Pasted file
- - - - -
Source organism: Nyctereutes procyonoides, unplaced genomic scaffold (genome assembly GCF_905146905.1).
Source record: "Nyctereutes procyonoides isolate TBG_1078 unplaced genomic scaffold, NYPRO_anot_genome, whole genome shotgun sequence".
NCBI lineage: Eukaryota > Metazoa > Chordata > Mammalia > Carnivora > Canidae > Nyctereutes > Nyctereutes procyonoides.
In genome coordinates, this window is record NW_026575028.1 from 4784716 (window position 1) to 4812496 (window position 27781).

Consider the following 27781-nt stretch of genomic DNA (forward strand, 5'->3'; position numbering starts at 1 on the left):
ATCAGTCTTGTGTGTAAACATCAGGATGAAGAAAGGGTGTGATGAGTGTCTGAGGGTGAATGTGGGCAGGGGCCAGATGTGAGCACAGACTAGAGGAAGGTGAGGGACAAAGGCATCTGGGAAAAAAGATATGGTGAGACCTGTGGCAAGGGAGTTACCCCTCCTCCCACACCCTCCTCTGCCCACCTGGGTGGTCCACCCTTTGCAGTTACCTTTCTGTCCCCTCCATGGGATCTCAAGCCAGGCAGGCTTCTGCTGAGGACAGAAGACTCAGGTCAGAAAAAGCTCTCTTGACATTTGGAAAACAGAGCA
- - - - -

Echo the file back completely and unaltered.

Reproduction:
Source organism: Nyctereutes procyonoides, unplaced genomic scaffold (genome assembly GCF_905146905.1).
Source record: "Nyctereutes procyonoides isolate TBG_1078 unplaced genomic scaffold, NYPRO_anot_genome, whole genome shotgun sequence".
NCBI lineage: Eukaryota > Metazoa > Chordata > Mammalia > Carnivora > Canidae > Nyctereutes > Nyctereutes procyonoides.
In genome coordinates, this window is record NW_026575028.1 from 4784716 (window position 1) to 4812496 (window position 27781).

Consider the following 27781-nt stretch of genomic DNA (forward strand, 5'->3'; position numbering starts at 1 on the left):
ATCAGTCTTGTGTGTAAACATCAGGATGAAGAAAGGGTGTGATGAGTGTCTGAGGGTGAATGTGGGCAGGGGCCAGATGTGAGCACAGACTAGAGGAAGGTGAGGGACAAAGGCATCTGGGAAAAAAGATATGGTGAGACCTGTGGCAAGGGAGTTACCCCTCCTCCCACACCCTCCTCTGCCCACCTGGGTGGTCCACCCTTTGCAGTTACCTTTCTGTCCCCTCCATGGGATCTCAAGCCAGGCAGGCTTCTGCTGAGGACAGAAGACTCAGGTCAGAAAAAGCTCTCTTGACATTTGGAAAACAGAGCA